The authors are engaged in a three‐year study of home information systems in the United Kingdom. The project addresses cable and satellite, multimedia CDs and paper‐based systems, and considers both supply (many of the companies involved are inward investors) and demand. Our aim is to profile and compare the expectations and perceptions (the ‘dreams’) of both sides. The first phase of the project (January‐June 1995) had led the team into households (some co‐terminous with families, some not) in both rural and urban Central Scotland. The initial visits, with as many members of the household as possible, were structured round an interview protocol covering four main areas: tasks; perceptions of technology; using the machine; the aesthetics of interaction. Subsequent visits explored salient issues which emergedfrom the protocol. Our preliminary findings suggest that the concept of integrated household channels is not being widely embraced by participants in our study who like to keep their technologies separate; that mixed motives (some of them task‐related) lie behind the purchase of systems; and that disposable time is a major constraint on use. We have derived a preliminary description of appropriation patterns: where do different systems fit in perceptions of home and work? of public and private space? of knowledge, information and entertainment?. The second phase of the project (October 1995‐May 1996) will consolidate this framework with results from a larger random sample in the EH12 postal area of Edinburgh.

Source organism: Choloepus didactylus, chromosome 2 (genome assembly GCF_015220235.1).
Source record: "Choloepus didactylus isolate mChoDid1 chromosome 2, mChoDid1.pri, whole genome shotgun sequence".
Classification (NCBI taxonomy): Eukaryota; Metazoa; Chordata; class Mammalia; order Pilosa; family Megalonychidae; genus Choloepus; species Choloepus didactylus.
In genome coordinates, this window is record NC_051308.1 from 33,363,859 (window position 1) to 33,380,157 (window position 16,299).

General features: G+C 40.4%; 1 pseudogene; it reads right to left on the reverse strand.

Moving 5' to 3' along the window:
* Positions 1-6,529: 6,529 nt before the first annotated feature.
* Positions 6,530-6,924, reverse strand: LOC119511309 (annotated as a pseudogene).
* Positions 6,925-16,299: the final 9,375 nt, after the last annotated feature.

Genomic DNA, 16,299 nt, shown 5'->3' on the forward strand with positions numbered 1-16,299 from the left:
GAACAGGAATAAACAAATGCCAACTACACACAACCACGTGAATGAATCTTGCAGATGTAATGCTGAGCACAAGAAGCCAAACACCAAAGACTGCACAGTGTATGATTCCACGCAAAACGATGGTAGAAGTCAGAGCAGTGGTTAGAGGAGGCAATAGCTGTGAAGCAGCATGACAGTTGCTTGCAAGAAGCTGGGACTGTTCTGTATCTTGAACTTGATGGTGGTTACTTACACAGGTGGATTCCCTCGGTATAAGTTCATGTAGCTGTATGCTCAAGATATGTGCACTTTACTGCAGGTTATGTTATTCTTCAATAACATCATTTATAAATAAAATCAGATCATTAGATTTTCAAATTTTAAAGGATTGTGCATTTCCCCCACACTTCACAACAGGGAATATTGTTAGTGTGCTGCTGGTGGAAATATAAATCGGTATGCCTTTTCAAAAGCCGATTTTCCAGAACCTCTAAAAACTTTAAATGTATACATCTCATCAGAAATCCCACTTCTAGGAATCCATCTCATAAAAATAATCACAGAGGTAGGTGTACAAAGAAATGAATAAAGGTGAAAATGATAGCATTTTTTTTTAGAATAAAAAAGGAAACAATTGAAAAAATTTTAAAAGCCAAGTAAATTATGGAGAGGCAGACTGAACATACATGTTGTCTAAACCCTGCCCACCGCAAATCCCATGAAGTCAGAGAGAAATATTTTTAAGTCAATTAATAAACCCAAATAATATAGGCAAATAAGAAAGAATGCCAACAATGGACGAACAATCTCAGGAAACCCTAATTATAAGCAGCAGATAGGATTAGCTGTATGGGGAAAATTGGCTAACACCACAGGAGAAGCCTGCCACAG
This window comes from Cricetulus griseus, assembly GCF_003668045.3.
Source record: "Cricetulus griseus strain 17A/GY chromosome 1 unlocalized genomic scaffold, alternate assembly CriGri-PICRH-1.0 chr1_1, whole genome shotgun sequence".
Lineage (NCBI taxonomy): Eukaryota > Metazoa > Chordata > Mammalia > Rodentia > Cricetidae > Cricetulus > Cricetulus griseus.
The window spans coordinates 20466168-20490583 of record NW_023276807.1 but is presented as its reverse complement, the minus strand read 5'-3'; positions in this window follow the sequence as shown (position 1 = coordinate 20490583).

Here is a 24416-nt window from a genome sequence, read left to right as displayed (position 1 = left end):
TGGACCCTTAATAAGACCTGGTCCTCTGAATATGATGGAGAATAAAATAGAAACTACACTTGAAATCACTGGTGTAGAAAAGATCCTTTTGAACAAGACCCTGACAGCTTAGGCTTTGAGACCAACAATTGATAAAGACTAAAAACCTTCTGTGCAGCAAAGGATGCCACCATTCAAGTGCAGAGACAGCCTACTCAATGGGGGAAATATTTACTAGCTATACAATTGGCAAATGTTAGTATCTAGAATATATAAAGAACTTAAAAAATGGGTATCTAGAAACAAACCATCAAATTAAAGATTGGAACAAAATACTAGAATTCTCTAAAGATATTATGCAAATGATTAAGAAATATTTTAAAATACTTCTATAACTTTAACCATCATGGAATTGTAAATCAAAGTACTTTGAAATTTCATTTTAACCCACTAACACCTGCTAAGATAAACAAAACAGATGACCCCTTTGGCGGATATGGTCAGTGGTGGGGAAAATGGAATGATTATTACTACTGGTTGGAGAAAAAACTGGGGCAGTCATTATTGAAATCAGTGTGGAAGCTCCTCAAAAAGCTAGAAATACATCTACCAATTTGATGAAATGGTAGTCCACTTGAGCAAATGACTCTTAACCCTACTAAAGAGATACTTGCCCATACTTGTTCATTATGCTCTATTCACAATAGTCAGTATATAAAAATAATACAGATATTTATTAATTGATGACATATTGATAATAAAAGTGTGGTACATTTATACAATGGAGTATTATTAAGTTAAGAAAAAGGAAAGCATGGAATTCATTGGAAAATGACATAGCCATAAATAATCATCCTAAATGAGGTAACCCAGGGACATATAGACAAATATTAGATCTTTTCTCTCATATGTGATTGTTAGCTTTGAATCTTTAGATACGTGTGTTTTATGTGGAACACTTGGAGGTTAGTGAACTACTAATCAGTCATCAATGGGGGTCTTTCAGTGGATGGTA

Davenport, E., Higgins, M. and Gillham, M. (1996), "DESIGNING A PROBE TO EXPLORE HOME INFORMATION SYSTEMS IN THE UNITED KINGDOM", Online and CD-Rom Review, Vol. 20 No. 2, pp. 75-80. https://doi.org/10.1108/eb024565
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